MOSCOW (Reuters) - Russia’s only independent pollster could be forced to register as a foreign agent under a law which President Vladimir Putin’s critics say is designed to tighten controls on groups that do not toe the official line.
If Russian media reports are confirmed, the Levada Center would be the latest independent group affected by a law which critics say condemns groups that work with foreign partners for the benefit of the Russian people as traitors and spies.
Some critics saw the possibility of Levada joining human rights groups on the list of “foreign agents” as evidence that Putin is clamping down on civil rights even while U.S. Secretary of State John Kerry’s is in Moscow for talks.
“Putin’s latest crackdown as #Kerry arrives: squeezing 1st-rate independent Levada polling center as ‘foreign agent’,” Strobe Talbott, a former U.S. deputy secretary of state, said on Twitter shortly before Kerry met Putin in the Kremlin.
The Levada Center has long tracked the good times as well as the bad for Putin in opinion polls. In January, it said his approval rating had hit a 12-year low of 62 percent, but it has also documented a rise in his popularity in subsequent months.
In a poll released on Monday, it had more bad news for Putin, showing 52 percent of Russians believe the people in power in Russia are more concerned with their personal material interests than the country’s problems.
A report by the pro-Putin newspaper Izvestia on Tuesday suggested the Kremlin’s patience may be wearing thin with the only big polling group that does not have state backing.
It quoted a source in the state prosecutor’s office as saying Levada had received 3.9 million roubles ($125,400) between December 26, 2012 and March 24 this year from Italy, the United States, Britain, Poland and South Korea.
The state prosecutor’s office declined to comment and Levada said it had yet to receive an official order to register as a foreign agent as required by the new law.
LEVADA CHIEF FIGHTS BACK
But Levada’s director, Lev Gudkov, said authorities had started looking into Levada in mid-April, when it published a poll saying a majority of Russians agreed with the opposition’s depiction of Putin’s ruling party as “swindlers and thieves”.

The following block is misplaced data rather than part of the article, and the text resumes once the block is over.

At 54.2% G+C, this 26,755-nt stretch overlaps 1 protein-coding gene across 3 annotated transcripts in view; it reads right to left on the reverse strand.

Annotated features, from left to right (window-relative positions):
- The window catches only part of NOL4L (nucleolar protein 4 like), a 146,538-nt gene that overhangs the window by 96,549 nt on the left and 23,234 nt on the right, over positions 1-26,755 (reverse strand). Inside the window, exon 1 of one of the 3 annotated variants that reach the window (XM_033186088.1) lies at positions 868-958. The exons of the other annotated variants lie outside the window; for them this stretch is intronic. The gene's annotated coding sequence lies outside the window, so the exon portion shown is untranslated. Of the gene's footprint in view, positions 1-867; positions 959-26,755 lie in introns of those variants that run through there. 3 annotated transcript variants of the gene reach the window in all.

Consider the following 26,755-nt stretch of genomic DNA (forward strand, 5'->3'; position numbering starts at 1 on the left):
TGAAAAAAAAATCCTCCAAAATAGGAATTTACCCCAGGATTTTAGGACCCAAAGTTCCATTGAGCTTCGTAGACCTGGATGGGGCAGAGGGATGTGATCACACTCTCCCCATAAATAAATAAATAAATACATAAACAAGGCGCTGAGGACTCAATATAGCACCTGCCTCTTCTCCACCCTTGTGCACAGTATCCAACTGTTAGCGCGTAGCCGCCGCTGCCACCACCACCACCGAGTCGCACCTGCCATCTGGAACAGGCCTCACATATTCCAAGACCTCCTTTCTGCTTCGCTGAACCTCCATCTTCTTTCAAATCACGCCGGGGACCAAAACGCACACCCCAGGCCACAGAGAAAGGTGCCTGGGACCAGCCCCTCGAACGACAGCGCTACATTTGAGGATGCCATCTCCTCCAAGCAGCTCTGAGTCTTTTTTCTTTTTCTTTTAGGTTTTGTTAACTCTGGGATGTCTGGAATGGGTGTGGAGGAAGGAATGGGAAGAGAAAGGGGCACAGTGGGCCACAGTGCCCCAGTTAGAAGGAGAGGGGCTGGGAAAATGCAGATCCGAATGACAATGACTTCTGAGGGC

“We will never declare that we are foreign agents,” Gudkov said of a group which split from the state-owned VTsIOM polling group in 2003 and has jealously guarded its independence since.
Critics say the new law, introduced last year after tens of thousands of people took to the streets against Putin, is a throwback to Soviet days and was a knee-jerk response to the protests which the Kremlin said were funded by the West.
They describe it as part of broader moves to smother dissent in Putin’s six-year third term as president.
Putin denies the law is politically motivated and says all it entails is some “routine” financial checks. He says tighter controls of NGOs are needed to stop foreign meddling in Russian affairs and attempts to foment unrest.
But the West has expressed concerns about it, with the U.S. State Department saying in March that it may be akin to a ‘witch hunt’. Washington led other Western countries at the United Nations last month that demanded it be rescinded.
Last month, a Moscow court fined independent vote monitoring group Golos, which reported on alleged fraud in recent parliamentary and presidential elections, for failing to register as a foreign agent.
Several of Russia’s most prominent human and civil rights groups including its oldest, Memorial, have promised to defy the legislation, saying they are not foreign agents and work to help Russia and its people.
Apart from Levada, there are only a handful of pollsters in Russia. Another group, FOM, says it is independent but much of its polling is state-funded and its clients include the presidential administration and the ruling United Russia party. ($1 = 31.1045 Russian roubles)
Reporting by Elizabeth Piper; Writing by Elizabeth Piper and Timothy Heritage; Editing by Jon Hemming
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